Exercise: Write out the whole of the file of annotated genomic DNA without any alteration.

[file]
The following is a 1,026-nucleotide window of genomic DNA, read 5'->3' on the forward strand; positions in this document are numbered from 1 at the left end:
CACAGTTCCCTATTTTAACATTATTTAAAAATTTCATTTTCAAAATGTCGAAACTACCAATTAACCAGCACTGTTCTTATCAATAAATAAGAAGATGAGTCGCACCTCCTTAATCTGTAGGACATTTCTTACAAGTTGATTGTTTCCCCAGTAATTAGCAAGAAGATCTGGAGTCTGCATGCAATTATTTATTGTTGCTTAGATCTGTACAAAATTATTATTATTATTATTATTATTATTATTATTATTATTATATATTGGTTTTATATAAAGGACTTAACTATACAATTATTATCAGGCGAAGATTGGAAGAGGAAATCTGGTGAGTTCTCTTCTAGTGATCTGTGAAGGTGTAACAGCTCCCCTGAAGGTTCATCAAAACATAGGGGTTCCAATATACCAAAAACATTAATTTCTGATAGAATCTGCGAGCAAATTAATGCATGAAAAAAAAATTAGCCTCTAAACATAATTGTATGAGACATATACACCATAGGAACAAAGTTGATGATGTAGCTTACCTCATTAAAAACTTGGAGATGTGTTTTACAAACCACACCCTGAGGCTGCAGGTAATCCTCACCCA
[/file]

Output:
The following is a 1,026-nucleotide window of genomic DNA, read 5'->3' on the forward strand; positions in this document are numbered from 1 at the left end:
CACAGTTCCCTATTTTAACATTATTTAAAAATTTCATTTTCAAAATGTCGAAACTACCAATTAACCAGCACTGTTCTTATCAATAAATAAGAAGATGAGTCGCACCTCCTTAATCTGTAGGACATTTCTTACAAGTTGATTGTTTCCCCAGTAATTAGCAAGAAGATCTGGAGTCTGCATGCAATTATTTATTGTTGCTTAGATCTGTACAAAATTATTATTATTATTATTATTATTATTATTATTATTATTATATATTGGTTTTATATAAAGGACTTAACTATACAATTATTATCAGGCGAAGATTGGAAGAGGAAATCTGGTGAGTTCTCTTCTAGTGATCTGTGAAGGTGTAACAGCTCCCCTGAAGGTTCATCAAAACATAGGGGTTCCAATATACCAAAAACATTAATTTCTGATAGAATCTGCGAGCAAATTAATGCATGAAAAAAAAATTAGCCTCTAAACATAATTGTATGAGACATATACACCATAGGAACAAAGTTGATGATGTAGCTTACCTCATTAAAAACTTGGAGATGTGTTTTACAAACCACACCCTGAGGCTGCAGGTAATCCTCACCCA